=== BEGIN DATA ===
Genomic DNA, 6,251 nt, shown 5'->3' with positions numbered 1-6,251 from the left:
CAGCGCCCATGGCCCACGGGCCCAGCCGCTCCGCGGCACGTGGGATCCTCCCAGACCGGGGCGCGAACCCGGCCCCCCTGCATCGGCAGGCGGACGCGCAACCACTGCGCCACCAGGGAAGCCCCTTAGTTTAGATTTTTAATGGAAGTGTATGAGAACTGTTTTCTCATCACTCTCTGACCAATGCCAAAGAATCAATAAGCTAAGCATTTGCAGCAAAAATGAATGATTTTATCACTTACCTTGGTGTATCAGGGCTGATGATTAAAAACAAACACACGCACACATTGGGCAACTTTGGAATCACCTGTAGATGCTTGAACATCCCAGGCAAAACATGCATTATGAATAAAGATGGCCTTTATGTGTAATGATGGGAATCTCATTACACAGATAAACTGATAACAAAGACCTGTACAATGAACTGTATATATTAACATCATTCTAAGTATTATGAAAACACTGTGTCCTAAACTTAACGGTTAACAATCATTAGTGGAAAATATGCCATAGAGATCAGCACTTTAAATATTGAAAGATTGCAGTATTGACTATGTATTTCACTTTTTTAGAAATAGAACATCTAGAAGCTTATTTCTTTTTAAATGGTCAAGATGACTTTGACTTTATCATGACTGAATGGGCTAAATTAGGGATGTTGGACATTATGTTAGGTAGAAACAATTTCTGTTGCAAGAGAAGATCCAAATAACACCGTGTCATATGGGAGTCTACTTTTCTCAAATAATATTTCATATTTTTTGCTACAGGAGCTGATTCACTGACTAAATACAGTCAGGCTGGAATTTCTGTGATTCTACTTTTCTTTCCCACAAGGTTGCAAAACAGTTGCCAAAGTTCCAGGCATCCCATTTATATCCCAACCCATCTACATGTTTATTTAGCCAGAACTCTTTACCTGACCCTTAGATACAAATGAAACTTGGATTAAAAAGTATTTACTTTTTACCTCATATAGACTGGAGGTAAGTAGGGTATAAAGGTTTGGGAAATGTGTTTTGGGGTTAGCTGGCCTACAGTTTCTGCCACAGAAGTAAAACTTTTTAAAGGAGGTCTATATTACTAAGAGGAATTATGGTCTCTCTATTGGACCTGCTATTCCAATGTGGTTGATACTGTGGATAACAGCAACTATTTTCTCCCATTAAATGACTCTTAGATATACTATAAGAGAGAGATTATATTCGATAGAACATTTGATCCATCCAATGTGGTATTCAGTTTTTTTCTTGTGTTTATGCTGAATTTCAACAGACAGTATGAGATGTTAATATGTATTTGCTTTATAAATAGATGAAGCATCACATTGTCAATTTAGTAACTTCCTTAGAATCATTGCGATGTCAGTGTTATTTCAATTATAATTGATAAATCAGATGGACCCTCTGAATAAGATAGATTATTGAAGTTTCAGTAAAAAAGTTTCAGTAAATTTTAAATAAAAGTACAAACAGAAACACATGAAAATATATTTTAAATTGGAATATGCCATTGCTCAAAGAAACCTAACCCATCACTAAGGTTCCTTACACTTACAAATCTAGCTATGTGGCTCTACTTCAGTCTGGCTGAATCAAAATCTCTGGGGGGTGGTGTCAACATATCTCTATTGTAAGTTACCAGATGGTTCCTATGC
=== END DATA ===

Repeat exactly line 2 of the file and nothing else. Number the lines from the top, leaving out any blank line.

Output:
CAGCGCCCATGGCCCACGGGCCCAGCCGCTCCGCGGCACGTGGGATCCTCCCAGACCGGGGCGCGAACCCGGCCCCCCTGCATCGGCAGGCGGACGCGCAACCACTGCGCCACCAGGGAAGCCCCTTAGTTTAGATTTTTAATGGAAGTGTATGAGAACTGTTTTCTCATCACTCTCTGACCAATGCCAAAGAATCAATAAGCTAAGCATTTGCAGCAAAAATGAATGATTTTATCACTTACCTTGGTGTATCAGGGCTGATGATTAAAAACAAACACACGCACACATTGGGCAACTTTGGAATCACCTGTAGATGCTTGAACATCCCAGGCAAAACATGCATTATGAATAAAGATGGCCTTTATGTGTAATGATGGGAATCTCATTACACAGATAAACTGATAACAAAGACCTGTACAATGAACTGTATATATTAACATCATTCTAAGTATTATGAAAACACTGTGTCCTAAACTTAACGGTTAACAATCATTAGTGGAAAATATGCCATAGAGATCAGCACTTTAAATATTGAAAGATTGCAGTATTGACTATGTATTTCACTTTTTTAGAAATAGAACATCTAGAAGCTTATTTCTTTTTAAATGGTCAAGATGACTTTGACTTTATCATGACTGAATGGGCTAAATTAGGGATGTTGGACATTATGTTAGGTAGAAACAATTTCTGTTGCAAGAGAAGATCCAAATAACACCGTGTCATATGGGAGTCTACTTTTCTCAAATAATATTTCATATTTTTTGCTACAGGAGCTGATTCACTGACTAAATACAGTCAGGCTGGAATTTCTGTGATTCTACTTTTCTTTCCCACAAGGTTGCAAAACAGTTGCCAAAGTTCCAGGCATCCCATTTATATCCCAACCCATCTACATGTTTATTTAGCCAGAACTCTTTACCTGACCCTTAGATACAAATGAAACTTGGATTAAAAAGTATTTACTTTTTACCTCATATAGACTGGAGGTAAGTAGGGTATAAAGGTTTGGGAAATGTGTTTTGGGGTTAGCTGGCCTACAGTTTCTGCCACAGAAGTAAAACTTTTTAAAGGAGGTCTATATTACTAAGAGGAATTATGGTCTCTCTATTGGACCTGCTATTCCAATGTGGTTGATACTGTGGATAACAGCAACTATTTTCTCCCATTAAATGACTCTTAGATATACTATAAGAGAGAGATTATATTCGATAGAACATTTGATCCATCCAATGTGGTATTCAGTTTTTTTCTTGTGTTTATGCTGAATTTCAACAGACAGTATGAGATGTTAATATGTATTTGCTTTATAAATAGATGAAGCATCACATTGTCAATTTAGTAACTTCCTTAGAATCATTGCGATGTCAGTGTTATTTCAATTATAATTGATAAATCAGATGGACCCTCTGAATAAGATAGATTATTGAAGTTTCAGTAAAAAAGTTTCAGTAAATTTTAAATAAAAGTACAAACAGAAACACATGAAAATATATTTTAAATTGGAATATGCCATTGCTCAAAGAAACCTAACCCATCACTAAGGTTCCTTACACTTACAAATCTAGCTATGTGGCTCTACTTCAGTCTGGCTGAATCAAAATCTCTGGGGGGTGGTGTCAACATATCTCTATTGTAAGTTACCAGATGGTTCCTATGC